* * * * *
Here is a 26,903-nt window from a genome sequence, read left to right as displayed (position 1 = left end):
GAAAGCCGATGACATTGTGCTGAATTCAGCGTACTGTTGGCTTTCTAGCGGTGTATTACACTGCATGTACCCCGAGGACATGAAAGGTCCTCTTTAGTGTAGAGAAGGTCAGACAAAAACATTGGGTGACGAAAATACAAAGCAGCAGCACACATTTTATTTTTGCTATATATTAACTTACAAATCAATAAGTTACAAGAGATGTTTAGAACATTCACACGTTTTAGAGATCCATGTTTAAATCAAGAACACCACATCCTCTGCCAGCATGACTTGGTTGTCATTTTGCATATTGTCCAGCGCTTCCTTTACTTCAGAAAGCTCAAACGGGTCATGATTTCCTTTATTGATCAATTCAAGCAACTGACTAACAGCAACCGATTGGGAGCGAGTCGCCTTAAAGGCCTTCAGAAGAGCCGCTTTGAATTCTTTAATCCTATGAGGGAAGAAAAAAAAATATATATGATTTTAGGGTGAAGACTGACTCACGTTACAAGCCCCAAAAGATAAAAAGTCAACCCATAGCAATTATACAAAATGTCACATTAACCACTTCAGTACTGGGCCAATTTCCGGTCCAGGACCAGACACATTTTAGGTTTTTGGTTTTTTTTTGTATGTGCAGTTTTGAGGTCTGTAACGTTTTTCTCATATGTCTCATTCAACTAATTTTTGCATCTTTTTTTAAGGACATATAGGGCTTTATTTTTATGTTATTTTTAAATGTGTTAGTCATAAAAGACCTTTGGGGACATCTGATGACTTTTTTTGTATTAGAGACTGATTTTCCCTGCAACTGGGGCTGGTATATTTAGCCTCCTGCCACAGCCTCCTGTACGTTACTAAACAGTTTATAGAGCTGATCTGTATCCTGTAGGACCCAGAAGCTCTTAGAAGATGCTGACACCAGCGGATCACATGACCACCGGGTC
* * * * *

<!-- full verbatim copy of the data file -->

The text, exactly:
Here is a 26,903-nt window from a genome sequence, read left to right as displayed (position 1 = left end):
GAAAGCCGATGACATTGTGCTGAATTCAGCGTACTGTTGGCTTTCTAGCGGTGTATTACACTGCATGTACCCCGAGGACATGAAAGGTCCTCTTTAGTGTAGAGAAGGTCAGACAAAAACATTGGGTGACGAAAATACAAAGCAGCAGCACACATTTTATTTTTGCTATATATTAACTTACAAATCAATAAGTTACAAGAGATGTTTAGAACATTCACACGTTTTAGAGATCCATGTTTAAATCAAGAACACCACATCCTCTGCCAGCATGACTTGGTTGTCATTTTGCATATTGTCCAGCGCTTCCTTTACTTCAGAAAGCTCAAACGGGTCATGATTTCCTTTATTGATCAATTCAAGCAACTGACTAACAGCAACCGATTGGGAGCGAGTCGCCTTAAAGGCCTTCAGAAGAGCCGCTTTGAATTCTTTAATCCTATGAGGGAAGAAAAAAAAATATATATGATTTTAGGGTGAAGACTGACTCACGTTACAAGCCCCAAAAGATAAAAAGTCAACCCATAGCAATTATACAAAATGTCACATTAACCACTTCAGTACTGGGCCAATTTCCGGTCCAGGACCAGACACATTTTAGGTTTTTGGTTTTTTTTTGTATGTGCAGTTTTGAGGTCTGTAACGTTTTTCTCATATGTCTCATTCAACTAATTTTTGCATCTTTTTTTAAGGACATATAGGGCTTTATTTTTATGTTATTTTTAAATGTGTTAGTCATAAAAGACCTTTGGGGACATCTGATGACTTTTTTTGTATTAGAGACTGATTTTCCCTGCAACTGGGGCTGGTATATTTAGCCTCCTGCCACAGCCTCCTGTACGTTACTAAACAGTTTATAGAGCTGATCTGTATCCTGTAGGACCCAGAAGCTCTTAGAAGATGCTGACACCAGCGGATCACATGACCACCGGGTC